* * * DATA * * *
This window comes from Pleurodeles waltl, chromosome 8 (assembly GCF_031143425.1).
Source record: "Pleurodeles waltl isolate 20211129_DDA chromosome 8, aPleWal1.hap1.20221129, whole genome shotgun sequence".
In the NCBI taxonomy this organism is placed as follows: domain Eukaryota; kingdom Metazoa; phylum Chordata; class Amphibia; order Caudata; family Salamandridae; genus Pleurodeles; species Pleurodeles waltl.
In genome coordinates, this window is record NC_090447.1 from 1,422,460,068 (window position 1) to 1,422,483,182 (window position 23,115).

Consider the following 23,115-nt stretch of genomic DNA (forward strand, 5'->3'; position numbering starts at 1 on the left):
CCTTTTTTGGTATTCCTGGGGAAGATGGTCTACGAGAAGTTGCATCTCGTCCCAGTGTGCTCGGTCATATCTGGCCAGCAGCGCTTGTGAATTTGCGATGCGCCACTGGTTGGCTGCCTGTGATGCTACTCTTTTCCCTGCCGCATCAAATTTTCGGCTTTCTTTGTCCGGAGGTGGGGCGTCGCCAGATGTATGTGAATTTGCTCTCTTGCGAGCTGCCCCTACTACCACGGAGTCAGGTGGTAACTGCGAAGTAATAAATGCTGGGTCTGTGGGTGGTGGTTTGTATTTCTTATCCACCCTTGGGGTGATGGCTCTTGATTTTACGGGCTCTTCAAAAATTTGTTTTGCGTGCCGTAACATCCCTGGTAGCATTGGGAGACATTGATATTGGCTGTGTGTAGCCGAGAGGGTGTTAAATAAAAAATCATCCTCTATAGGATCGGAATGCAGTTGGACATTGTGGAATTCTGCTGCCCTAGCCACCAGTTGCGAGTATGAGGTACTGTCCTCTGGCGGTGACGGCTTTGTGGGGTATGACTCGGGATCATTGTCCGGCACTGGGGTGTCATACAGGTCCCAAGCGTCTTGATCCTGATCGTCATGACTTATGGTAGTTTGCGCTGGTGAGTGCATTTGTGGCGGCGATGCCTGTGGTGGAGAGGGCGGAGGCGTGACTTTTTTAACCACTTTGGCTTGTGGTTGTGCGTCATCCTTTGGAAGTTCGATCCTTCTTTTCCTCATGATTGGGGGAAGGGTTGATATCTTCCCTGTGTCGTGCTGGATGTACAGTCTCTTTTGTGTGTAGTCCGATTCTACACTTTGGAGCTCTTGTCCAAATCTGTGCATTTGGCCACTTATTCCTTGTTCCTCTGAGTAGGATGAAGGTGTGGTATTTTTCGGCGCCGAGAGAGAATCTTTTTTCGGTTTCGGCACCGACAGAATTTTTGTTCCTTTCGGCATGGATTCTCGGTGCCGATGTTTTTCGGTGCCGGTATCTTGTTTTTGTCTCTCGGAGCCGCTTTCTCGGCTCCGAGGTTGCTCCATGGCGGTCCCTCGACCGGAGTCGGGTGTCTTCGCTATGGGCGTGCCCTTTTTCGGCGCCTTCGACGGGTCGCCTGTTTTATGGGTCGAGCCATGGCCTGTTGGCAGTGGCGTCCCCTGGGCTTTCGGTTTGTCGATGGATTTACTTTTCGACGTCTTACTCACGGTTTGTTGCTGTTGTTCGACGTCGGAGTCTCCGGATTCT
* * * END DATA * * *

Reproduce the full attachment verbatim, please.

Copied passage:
This window comes from Pleurodeles waltl, chromosome 8 (assembly GCF_031143425.1).
Source record: "Pleurodeles waltl isolate 20211129_DDA chromosome 8, aPleWal1.hap1.20221129, whole genome shotgun sequence".
In the NCBI taxonomy this organism is placed as follows: domain Eukaryota; kingdom Metazoa; phylum Chordata; class Amphibia; order Caudata; family Salamandridae; genus Pleurodeles; species Pleurodeles waltl.
In genome coordinates, this window is record NC_090447.1 from 1,422,460,068 (window position 1) to 1,422,483,182 (window position 23,115).

Consider the following 23,115-nt stretch of genomic DNA (forward strand, 5'->3'; position numbering starts at 1 on the left):
CCTTTTTTGGTATTCCTGGGGAAGATGGTCTACGAGAAGTTGCATCTCGTCCCAGTGTGCTCGGTCATATCTGGCCAGCAGCGCTTGTGAATTTGCGATGCGCCACTGGTTGGCTGCCTGTGATGCTACTCTTTTCCCTGCCGCATCAAATTTTCGGCTTTCTTTGTCCGGAGGTGGGGCGTCGCCAGATGTATGTGAATTTGCTCTCTTGCGAGCTGCCCCTACTACCACGGAGTCAGGTGGTAACTGCGAAGTAATAAATGCTGGGTCTGTGGGTGGTGGTTTGTATTTCTTATCCACCCTTGGGGTGATGGCTCTTGATTTTACGGGCTCTTCAAAAATTTGTTTTGCGTGCCGTAACATCCCTGGTAGCATTGGGAGACATTGATATTGGCTGTGTGTAGCCGAGAGGGTGTTAAATAAAAAATCATCCTCTATAGGATCGGAATGCAGTTGGACATTGTGGAATTCTGCTGCCCTAGCCACCAGTTGCGAGTATGAGGTACTGTCCTCTGGCGGTGACGGCTTTGTGGGGTATGACTCGGGATCATTGTCCGGCACTGGGGTGTCATACAGGTCCCAAGCGTCTTGATCCTGATCGTCATGACTTATGGTAGTTTGCGCTGGTGAGTGCATTTGTGGCGGCGATGCCTGTGGTGGAGAGGGCGGAGGCGTGACTTTTTTAACCACTTTGGCTTGTGGTTGTGCGTCATCCTTTGGAAGTTCGATCCTTCTTTTCCTCATGATTGGGGGAAGGGTTGATATCTTCCCTGTGTCGTGCTGGATGTACAGTCTCTTTTGTGTGTAGTCCGATTCTACACTTTGGAGCTCTTGTCCAAATCTGTGCATTTGGCCACTTATTCCTTGTTCCTCTGAGTAGGATGAAGGTGTGGTATTTTTCGGCGCCGAGAGAGAATCTTTTTTCGGTTTCGGCACCGACAGAATTTTTGTTCCTTTCGGCATGGATTCTCGGTGCCGATGTTTTTCGGTGCCGGTATCTTGTTTTTGTCTCTCGGAGCCGCTTTCTCGGCTCCGAGGTTGCTCCATGGCGGTCCCTCGACCGGAGTCGGGTGTCTTCGCTATGGGCGTGCCCTTTTTCGGCGCCTTCGACGGGTCGCCTGTTTTATGGGTCGAGCCATGGCCTGTTGGCAGTGGCGTCCCCTGGGCTTTCGGTTTGTCGATGGATTTACTTTTCGACGTCTTACTCACGGTTTGTTGCTGTTGTTCGACGTCGGAGTCTCCGGATTCT